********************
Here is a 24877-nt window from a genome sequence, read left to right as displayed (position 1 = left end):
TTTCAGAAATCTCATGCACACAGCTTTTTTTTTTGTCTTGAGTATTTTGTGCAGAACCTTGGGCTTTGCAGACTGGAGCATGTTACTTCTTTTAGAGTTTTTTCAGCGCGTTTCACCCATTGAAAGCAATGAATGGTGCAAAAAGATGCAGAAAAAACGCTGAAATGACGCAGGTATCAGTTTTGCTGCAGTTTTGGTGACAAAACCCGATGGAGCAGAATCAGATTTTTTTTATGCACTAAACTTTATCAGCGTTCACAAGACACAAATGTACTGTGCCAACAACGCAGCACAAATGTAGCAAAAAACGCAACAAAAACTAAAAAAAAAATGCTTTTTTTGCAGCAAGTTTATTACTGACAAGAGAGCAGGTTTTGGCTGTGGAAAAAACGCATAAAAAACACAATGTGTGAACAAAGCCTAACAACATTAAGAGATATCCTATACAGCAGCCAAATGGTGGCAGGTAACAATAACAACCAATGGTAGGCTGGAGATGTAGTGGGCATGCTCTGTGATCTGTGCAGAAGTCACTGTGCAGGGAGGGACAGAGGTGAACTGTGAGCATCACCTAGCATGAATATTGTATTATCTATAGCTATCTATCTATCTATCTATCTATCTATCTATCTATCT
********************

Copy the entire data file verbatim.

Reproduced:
Here is a 24877-nt window from a genome sequence, read left to right as displayed (position 1 = left end):
TTTCAGAAATCTCATGCACACAGCTTTTTTTTTTGTCTTGAGTATTTTGTGCAGAACCTTGGGCTTTGCAGACTGGAGCATGTTACTTCTTTTAGAGTTTTTTCAGCGCGTTTCACCCATTGAAAGCAATGAATGGTGCAAAAAGATGCAGAAAAAACGCTGAAATGACGCAGGTATCAGTTTTGCTGCAGTTTTGGTGACAAAACCCGATGGAGCAGAATCAGATTTTTTTTATGCACTAAACTTTATCAGCGTTCACAAGACACAAATGTACTGTGCCAACAACGCAGCACAAATGTAGCAAAAAACGCAACAAAAACTAAAAAAAAAATGCTTTTTTTGCAGCAAGTTTATTACTGACAAGAGAGCAGGTTTTGGCTGTGGAAAAAACGCATAAAAAACACAATGTGTGAACAAAGCCTAACAACATTAAGAGATATCCTATACAGCAGCCAAATGGTGGCAGGTAACAATAACAACCAATGGTAGGCTGGAGATGTAGTGGGCATGCTCTGTGATCTGTGCAGAAGTCACTGTGCAGGGAGGGACAGAGGTGAACTGTGAGCATCACCTAGCATGAATATTGTATTATCTATAGCTATCTATCTATCTATCTATCTATCTATCTATCTATCT